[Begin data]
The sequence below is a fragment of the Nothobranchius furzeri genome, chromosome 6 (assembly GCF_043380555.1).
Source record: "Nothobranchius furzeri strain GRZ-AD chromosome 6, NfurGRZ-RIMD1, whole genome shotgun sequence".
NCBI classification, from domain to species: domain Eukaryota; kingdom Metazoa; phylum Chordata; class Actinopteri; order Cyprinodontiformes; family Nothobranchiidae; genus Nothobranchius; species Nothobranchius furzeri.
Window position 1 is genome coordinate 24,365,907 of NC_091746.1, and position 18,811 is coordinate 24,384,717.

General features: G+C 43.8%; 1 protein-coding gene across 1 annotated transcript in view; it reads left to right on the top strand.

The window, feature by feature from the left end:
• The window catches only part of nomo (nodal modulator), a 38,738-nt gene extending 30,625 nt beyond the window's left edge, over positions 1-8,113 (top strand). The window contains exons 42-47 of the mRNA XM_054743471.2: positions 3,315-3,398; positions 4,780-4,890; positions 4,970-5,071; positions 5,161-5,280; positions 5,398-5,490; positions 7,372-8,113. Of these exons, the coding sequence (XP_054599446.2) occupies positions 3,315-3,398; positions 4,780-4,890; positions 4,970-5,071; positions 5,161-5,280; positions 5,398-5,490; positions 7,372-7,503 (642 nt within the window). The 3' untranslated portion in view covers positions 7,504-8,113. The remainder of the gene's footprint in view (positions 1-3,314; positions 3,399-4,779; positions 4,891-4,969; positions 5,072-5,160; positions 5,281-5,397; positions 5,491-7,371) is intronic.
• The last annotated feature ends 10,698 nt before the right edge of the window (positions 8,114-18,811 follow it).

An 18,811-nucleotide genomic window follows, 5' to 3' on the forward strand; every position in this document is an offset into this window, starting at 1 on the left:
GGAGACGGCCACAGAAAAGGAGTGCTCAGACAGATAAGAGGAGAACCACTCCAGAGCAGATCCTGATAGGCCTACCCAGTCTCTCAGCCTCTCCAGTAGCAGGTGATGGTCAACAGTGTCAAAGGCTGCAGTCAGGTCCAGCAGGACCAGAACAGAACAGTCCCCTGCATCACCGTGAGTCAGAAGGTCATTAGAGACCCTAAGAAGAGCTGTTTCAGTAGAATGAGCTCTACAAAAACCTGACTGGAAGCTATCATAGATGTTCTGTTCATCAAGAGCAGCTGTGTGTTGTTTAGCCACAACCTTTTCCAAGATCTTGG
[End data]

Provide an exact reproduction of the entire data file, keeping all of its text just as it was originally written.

The sequence below is a fragment of the Nothobranchius furzeri genome, chromosome 6 (assembly GCF_043380555.1).
Source record: "Nothobranchius furzeri strain GRZ-AD chromosome 6, NfurGRZ-RIMD1, whole genome shotgun sequence".
NCBI classification, from domain to species: domain Eukaryota; kingdom Metazoa; phylum Chordata; class Actinopteri; order Cyprinodontiformes; family Nothobranchiidae; genus Nothobranchius; species Nothobranchius furzeri.
Window position 1 is genome coordinate 24,365,907 of NC_091746.1, and position 18,811 is coordinate 24,384,717.

General features: G+C 43.8%; 1 protein-coding gene across 1 annotated transcript in view; it reads left to right on the top strand.

The window, feature by feature from the left end:
• The window catches only part of nomo (nodal modulator), a 38,738-nt gene extending 30,625 nt beyond the window's left edge, over positions 1-8,113 (top strand). The window contains exons 42-47 of the mRNA XM_054743471.2: positions 3,315-3,398; positions 4,780-4,890; positions 4,970-5,071; positions 5,161-5,280; positions 5,398-5,490; positions 7,372-8,113. Of these exons, the coding sequence (XP_054599446.2) occupies positions 3,315-3,398; positions 4,780-4,890; positions 4,970-5,071; positions 5,161-5,280; positions 5,398-5,490; positions 7,372-7,503 (642 nt within the window). The 3' untranslated portion in view covers positions 7,504-8,113. The remainder of the gene's footprint in view (positions 1-3,314; positions 3,399-4,779; positions 4,891-4,969; positions 5,072-5,160; positions 5,281-5,397; positions 5,491-7,371) is intronic.
• The last annotated feature ends 10,698 nt before the right edge of the window (positions 8,114-18,811 follow it).

An 18,811-nucleotide genomic window follows, 5' to 3' on the forward strand; every position in this document is an offset into this window, starting at 1 on the left:
GGAGACGGCCACAGAAAAGGAGTGCTCAGACAGATAAGAGGAGAACCACTCCAGAGCAGATCCTGATAGGCCTACCCAGTCTCTCAGCCTCTCCAGTAGCAGGTGATGGTCAACAGTGTCAAAGGCTGCAGTCAGGTCCAGCAGGACCAGAACAGAACAGTCCCCTGCATCACCGTGAGTCAGAAGGTCATTAGAGACCCTAAGAAGAGCTGTTTCAGTAGAATGAGCTCTACAAAAACCTGACTGGAAGCTATCATAGATGTTCTGTTCATCAAGAGCAGCTGTGTGTTGTTTAGCCACAACCTTTTCCAAGATCTTGG